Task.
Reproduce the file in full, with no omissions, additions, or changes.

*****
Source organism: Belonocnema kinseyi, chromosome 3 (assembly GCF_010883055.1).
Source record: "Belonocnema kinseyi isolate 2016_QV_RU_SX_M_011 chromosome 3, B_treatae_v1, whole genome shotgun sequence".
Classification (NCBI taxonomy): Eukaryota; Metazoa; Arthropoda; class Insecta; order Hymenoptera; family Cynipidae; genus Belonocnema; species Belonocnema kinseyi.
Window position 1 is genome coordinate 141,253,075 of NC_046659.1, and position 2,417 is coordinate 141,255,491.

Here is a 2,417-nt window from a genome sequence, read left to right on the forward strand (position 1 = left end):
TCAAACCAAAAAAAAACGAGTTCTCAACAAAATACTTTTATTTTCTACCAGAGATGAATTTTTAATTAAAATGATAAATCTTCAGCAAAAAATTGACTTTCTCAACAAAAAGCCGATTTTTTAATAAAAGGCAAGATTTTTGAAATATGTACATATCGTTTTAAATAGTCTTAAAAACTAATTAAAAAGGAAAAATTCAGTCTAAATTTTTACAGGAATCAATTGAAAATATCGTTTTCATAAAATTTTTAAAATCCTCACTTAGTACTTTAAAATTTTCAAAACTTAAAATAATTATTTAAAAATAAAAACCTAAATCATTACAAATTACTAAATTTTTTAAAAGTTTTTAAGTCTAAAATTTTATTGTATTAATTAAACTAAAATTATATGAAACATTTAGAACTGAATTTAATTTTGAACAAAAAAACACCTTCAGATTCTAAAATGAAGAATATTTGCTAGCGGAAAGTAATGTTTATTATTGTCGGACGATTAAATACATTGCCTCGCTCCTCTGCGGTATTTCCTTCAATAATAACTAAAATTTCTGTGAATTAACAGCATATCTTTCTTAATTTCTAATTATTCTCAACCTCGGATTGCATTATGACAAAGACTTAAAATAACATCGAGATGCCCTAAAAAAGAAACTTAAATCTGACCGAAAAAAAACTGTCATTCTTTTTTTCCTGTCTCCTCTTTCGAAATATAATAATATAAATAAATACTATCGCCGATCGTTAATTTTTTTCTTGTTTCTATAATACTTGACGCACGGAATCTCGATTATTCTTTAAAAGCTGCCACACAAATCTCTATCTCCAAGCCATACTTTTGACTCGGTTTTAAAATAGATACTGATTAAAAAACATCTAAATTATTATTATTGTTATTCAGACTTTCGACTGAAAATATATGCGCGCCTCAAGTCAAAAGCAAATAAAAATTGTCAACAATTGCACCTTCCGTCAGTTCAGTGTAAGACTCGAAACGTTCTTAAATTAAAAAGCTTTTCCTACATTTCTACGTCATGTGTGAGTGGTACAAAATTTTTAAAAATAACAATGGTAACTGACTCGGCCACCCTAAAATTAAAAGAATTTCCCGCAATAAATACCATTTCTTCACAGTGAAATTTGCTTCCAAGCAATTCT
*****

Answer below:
Source organism: Belonocnema kinseyi, chromosome 3 (assembly GCF_010883055.1).
Source record: "Belonocnema kinseyi isolate 2016_QV_RU_SX_M_011 chromosome 3, B_treatae_v1, whole genome shotgun sequence".
Classification (NCBI taxonomy): Eukaryota; Metazoa; Arthropoda; class Insecta; order Hymenoptera; family Cynipidae; genus Belonocnema; species Belonocnema kinseyi.
Window position 1 is genome coordinate 141,253,075 of NC_046659.1, and position 2,417 is coordinate 141,255,491.

Here is a 2,417-nt window from a genome sequence, read left to right on the forward strand (position 1 = left end):
TCAAACCAAAAAAAAACGAGTTCTCAACAAAATACTTTTATTTTCTACCAGAGATGAATTTTTAATTAAAATGATAAATCTTCAGCAAAAAATTGACTTTCTCAACAAAAAGCCGATTTTTTAATAAAAGGCAAGATTTTTGAAATATGTACATATCGTTTTAAATAGTCTTAAAAACTAATTAAAAAGGAAAAATTCAGTCTAAATTTTTACAGGAATCAATTGAAAATATCGTTTTCATAAAATTTTTAAAATCCTCACTTAGTACTTTAAAATTTTCAAAACTTAAAATAATTATTTAAAAATAAAAACCTAAATCATTACAAATTACTAAATTTTTTAAAAGTTTTTAAGTCTAAAATTTTATTGTATTAATTAAACTAAAATTATATGAAACATTTAGAACTGAATTTAATTTTGAACAAAAAAACACCTTCAGATTCTAAAATGAAGAATATTTGCTAGCGGAAAGTAATGTTTATTATTGTCGGACGATTAAATACATTGCCTCGCTCCTCTGCGGTATTTCCTTCAATAATAACTAAAATTTCTGTGAATTAACAGCATATCTTTCTTAATTTCTAATTATTCTCAACCTCGGATTGCATTATGACAAAGACTTAAAATAACATCGAGATGCCCTAAAAAAGAAACTTAAATCTGACCGAAAAAAAACTGTCATTCTTTTTTTCCTGTCTCCTCTTTCGAAATATAATAATATAAATAAATACTATCGCCGATCGTTAATTTTTTTCTTGTTTCTATAATACTTGACGCACGGAATCTCGATTATTCTTTAAAAGCTGCCACACAAATCTCTATCTCCAAGCCATACTTTTGACTCGGTTTTAAAATAGATACTGATTAAAAAACATCTAAATTATTATTATTGTTATTCAGACTTTCGACTGAAAATATATGCGCGCCTCAAGTCAAAAGCAAATAAAAATTGTCAACAATTGCACCTTCCGTCAGTTCAGTGTAAGACTCGAAACGTTCTTAAATTAAAAAGCTTTTCCTACATTTCTACGTCATGTGTGAGTGGTACAAAATTTTTAAAAATAACAATGGTAACTGACTCGGCCACCCTAAAATTAAAAGAATTTCCCGCAATAAATACCATTTCTTCACAGTGAAATTTGCTTCCAAGCAATTCT